Dr. Quentin Cronk Lecture

Dr. Quentin Cronk
UBC Botanical Garden

will be addressing the Vancouver Institute on November 22, 2003 at 8:15 p.m., Lecture Hall No. 2 in the Woodward Instructional Resources Centre, University of British Columbia.

The Thin Green Line:
Plants and the Future of Humanity

Quentin Cronk was educated in botany at Cambridge University in the UK and has worked at Oxford and Edinburgh Universities, before becoming Professor in Plant Science and Director of the UBC Botanical Garden and Centre for Plant Research. His early work was on plant conservation which took him to the devastated island of St Helena where he rediscovered the St Helena ebony, a plant presumed extinct for over 100 years. Seeing the destruction of fragile island ecosystems at first hand engendered his interest in plant survival more widely. At UBC his avowed aim is to create a botanical garden which is the envy of the world in its triple mission of serving research, education and the community. Human survival would be impossible without plants. Mankind's ultimate patrimony therefore consists of hundreds of thousands of plant species each with tens of thousands of genes. If even one of these unique gene combinations is lost, human survival is in some small way compromised. The role of the UBC Botanical Garden and Centre for Plant Research is therefore (1) to undertake genomic and biodiversity research to understand this inheritance, (2) to create, through education, an informed populace able to act as responsible stewards of the plant resource, and (3) create a space in which the whole community can contemplate and celebrate the place of plants in human affairs.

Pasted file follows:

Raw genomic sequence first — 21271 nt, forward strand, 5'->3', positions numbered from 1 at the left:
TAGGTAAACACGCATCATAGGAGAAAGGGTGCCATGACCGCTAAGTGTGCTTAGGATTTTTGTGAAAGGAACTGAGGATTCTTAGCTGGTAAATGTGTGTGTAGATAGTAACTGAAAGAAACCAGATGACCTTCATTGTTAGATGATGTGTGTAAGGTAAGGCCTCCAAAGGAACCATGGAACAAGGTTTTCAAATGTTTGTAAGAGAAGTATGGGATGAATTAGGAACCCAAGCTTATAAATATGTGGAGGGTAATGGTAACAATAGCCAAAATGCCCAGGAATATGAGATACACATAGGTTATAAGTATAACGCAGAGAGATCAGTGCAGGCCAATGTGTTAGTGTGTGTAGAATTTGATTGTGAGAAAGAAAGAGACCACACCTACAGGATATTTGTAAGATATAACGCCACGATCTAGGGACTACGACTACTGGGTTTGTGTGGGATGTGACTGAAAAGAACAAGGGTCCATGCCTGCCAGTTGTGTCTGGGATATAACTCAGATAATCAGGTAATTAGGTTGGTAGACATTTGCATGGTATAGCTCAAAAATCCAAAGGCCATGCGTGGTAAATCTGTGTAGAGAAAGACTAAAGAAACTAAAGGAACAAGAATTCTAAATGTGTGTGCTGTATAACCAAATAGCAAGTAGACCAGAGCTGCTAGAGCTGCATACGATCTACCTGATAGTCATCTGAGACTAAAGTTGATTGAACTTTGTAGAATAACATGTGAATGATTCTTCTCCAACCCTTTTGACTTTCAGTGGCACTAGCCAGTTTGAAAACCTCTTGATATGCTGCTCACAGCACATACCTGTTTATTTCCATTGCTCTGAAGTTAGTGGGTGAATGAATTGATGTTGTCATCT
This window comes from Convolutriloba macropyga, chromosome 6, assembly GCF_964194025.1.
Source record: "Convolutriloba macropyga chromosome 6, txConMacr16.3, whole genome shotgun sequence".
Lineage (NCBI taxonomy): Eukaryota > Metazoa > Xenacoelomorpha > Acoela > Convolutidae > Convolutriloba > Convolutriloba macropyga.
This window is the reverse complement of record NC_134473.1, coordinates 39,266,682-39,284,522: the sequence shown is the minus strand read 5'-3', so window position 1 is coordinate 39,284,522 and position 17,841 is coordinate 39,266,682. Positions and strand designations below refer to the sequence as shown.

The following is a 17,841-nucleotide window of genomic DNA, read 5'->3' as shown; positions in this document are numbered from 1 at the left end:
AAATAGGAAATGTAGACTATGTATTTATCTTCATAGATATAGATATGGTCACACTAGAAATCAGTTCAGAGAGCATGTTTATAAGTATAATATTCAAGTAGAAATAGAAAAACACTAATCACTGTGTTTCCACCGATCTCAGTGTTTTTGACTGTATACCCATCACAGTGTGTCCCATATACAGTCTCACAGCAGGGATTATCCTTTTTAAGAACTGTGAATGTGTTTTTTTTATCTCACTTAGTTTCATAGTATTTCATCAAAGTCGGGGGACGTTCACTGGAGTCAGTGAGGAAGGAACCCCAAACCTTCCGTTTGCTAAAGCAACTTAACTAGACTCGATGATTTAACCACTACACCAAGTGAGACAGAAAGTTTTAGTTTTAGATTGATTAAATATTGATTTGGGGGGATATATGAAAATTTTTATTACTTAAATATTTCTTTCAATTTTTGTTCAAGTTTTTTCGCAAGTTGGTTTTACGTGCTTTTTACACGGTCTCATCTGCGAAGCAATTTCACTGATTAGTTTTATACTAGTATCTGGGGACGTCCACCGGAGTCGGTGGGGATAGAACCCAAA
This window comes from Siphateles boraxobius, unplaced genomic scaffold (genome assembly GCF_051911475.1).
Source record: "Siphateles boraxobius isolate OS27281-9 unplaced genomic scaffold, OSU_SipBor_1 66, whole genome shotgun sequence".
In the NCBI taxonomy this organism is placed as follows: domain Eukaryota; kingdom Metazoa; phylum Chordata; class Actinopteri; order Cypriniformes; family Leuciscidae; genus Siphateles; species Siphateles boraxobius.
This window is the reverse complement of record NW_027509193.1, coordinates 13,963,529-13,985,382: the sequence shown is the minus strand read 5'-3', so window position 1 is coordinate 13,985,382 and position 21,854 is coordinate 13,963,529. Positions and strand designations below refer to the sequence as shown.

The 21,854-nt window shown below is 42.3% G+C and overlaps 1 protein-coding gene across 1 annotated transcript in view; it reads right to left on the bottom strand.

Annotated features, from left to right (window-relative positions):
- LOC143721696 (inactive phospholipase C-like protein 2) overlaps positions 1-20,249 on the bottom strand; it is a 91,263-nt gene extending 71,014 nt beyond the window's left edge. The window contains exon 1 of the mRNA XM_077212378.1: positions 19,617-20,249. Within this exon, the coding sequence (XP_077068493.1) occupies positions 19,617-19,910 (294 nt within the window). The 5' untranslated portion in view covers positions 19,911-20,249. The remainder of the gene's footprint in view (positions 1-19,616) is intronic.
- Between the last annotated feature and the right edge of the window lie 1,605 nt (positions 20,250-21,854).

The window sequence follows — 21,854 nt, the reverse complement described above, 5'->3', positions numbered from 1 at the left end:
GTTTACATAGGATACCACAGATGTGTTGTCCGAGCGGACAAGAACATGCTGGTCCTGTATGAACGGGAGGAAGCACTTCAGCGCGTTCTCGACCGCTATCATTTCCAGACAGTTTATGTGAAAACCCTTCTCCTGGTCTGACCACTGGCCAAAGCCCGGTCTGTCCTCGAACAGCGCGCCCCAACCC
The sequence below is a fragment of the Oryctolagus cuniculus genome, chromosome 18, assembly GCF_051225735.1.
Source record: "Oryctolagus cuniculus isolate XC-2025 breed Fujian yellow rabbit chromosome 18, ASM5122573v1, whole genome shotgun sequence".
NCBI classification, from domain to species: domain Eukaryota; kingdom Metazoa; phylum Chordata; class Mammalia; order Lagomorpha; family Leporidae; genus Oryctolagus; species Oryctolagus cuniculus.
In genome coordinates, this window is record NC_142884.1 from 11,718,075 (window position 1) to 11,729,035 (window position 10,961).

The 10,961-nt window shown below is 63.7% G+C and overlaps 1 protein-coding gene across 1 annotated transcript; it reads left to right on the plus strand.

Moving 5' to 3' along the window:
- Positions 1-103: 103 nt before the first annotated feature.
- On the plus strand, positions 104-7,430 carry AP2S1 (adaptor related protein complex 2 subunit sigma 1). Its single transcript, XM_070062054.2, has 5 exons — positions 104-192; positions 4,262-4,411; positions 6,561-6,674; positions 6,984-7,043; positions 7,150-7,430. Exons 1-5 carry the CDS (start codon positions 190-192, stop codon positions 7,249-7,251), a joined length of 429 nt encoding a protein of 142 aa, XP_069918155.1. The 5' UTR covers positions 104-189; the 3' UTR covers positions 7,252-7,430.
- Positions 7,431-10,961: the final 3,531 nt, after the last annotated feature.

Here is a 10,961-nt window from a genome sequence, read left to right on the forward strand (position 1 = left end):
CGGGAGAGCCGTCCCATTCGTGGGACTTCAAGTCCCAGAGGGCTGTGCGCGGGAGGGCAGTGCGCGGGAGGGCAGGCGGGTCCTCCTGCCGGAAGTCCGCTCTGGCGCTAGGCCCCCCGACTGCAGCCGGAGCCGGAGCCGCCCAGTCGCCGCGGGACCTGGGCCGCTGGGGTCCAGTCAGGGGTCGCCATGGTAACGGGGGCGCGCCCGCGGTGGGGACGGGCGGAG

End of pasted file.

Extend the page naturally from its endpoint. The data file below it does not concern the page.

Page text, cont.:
Fall Program 2003
Sep 27, Oct 4, Oct 18, Oct 25, Nov 1, Nov 8, Nov 15, Nov 22, Nov 29, Dec 6, Dec 13.

Background Information

(These references were compiled by the webmaster in the hope that they will prove interesting to some readers. The web being what it is, some of them will have vanished by the time you go to look them up, and there is—of course—no guarantee of their accuracy.)

The UBC Botanical Garden has a web site at http://www.ubcbotanicalgarden.org/.